By no stretch of the imagination am I an expert, or even a connoisseur of rock. I am, however, very picky — addicted to the "skip" button, you might say. Creed's Human Clay makes this personal compulsion difficult to satisfy.
The album first came to my attention when a close friend gushed over it incessantly, and forced me to listen to it. Then there was the mass of people from my high school that gave up going to their senior prom because it coincided with the Creed concert. It seemed that everywhere I went Creed was destined to follow, so, being the logical person that I am, I decided to give it a try.
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My first impression of Creed was its pseudo-grunge image. Lead vocalist and songwriter Scott Stapp, guitarist Mark Tremonti (who was recently named best rock guitarist by Guitar World's 2000 reader poll), bassist Brian Marshall and drummer Scott Phillips come together to create a unique blend of classic and alternative rock. Combine this with their simple, heartfelt lyrics, and you have a band that has brought the common man's rock mainstream.
Being of the uneducated musical masses, I thoroughly enjoyed listening to an album that does not require extensive analysis to understand, yet is able to lift my proverbial spirit. If you are anxious to hear some great music that isn't tied down or drowned out by endless metaphors and hidden meanings, look no further than Human Clay.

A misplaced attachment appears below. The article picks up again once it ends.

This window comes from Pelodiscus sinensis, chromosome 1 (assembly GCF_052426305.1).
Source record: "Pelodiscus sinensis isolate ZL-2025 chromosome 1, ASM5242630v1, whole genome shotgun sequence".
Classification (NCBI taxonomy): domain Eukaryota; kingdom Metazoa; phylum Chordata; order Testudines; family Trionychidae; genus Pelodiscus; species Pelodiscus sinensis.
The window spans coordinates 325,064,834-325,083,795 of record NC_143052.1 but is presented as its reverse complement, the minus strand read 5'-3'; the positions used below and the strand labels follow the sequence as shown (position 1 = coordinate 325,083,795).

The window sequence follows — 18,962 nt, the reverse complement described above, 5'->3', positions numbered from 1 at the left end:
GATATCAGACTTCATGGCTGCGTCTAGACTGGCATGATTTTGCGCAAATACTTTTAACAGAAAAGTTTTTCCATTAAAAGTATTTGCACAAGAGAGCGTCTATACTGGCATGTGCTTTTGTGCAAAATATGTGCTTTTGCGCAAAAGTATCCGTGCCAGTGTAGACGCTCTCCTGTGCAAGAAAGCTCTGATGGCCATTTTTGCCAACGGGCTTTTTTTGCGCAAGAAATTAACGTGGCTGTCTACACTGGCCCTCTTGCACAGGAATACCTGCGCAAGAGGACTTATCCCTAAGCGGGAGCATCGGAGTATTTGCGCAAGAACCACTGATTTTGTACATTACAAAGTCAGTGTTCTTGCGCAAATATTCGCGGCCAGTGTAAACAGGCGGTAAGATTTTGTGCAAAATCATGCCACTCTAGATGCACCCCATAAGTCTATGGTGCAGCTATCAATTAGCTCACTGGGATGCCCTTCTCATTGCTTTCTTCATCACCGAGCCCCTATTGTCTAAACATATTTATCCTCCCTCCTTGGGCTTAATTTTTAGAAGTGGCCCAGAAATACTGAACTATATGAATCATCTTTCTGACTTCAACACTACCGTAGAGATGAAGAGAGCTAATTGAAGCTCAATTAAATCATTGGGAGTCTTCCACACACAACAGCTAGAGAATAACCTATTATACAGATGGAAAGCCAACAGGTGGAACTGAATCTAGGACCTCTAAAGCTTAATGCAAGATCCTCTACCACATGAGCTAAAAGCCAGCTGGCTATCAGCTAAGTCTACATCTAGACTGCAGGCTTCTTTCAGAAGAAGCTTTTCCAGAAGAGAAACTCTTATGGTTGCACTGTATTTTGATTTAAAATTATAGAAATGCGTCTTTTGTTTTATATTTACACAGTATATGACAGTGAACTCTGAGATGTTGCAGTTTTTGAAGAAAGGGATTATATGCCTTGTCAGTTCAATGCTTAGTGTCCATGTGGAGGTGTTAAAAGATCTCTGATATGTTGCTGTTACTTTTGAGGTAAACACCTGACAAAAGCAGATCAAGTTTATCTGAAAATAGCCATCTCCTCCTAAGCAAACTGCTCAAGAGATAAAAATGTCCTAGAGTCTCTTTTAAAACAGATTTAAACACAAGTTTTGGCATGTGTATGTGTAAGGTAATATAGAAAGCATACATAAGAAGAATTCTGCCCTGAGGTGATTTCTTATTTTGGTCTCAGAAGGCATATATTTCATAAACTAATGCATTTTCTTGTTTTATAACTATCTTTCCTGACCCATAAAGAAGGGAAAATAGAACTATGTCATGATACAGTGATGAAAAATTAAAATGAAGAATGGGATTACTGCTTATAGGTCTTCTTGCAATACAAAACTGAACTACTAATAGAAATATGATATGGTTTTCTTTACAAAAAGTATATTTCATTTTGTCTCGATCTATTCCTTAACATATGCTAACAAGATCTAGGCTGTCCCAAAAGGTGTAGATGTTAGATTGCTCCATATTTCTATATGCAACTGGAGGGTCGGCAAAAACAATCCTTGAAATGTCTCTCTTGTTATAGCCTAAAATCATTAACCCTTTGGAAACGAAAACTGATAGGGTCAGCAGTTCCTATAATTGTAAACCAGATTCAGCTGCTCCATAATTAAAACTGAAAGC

This is the group's sophomore album, a follow up to 1997's My Own Prison. Creed's music has matured in this second album, despite the ruling of the music world by teenyboppers and their little sisters. The band has discovered the secret formula for a successful album.
Songs such as "What If" and "Higher" have already spent a considerable amount of time at the top of the music charts, and the album contains many more potential hits. If that doesn't satisfy you, consider this: Human Clay has already sold over six million copies. So here's the proverbial question: Can six million people be completely wrong?
Probably not. The album is filled to the brim with lyrics that convey a hopeful attitude towards life, a drastic change from the words of confusion and uncertainty that run amok in My Own Prison. The songs are easy to relate to because they touch on topics from heartbreak to revenge — issues that we all deal with.
Creed believes very strongly in new beginnings and second chances and band members have learned to appreciate beauty and simplicity in everyday life. These themes are especially prevalent in "Wrong Way" and "With Arms Wide Open." While the members of Creed insist that they are not a Christian band, their lyrics certainly have a strong underlying spiritual current. Whatever your religious preference, however, Creed will satisfy.
This album rocks. The words are great, the vocals are wonderful and the music is original. Best of all, it is an album for everyone. Invest in Human Clay: It will be money well spent.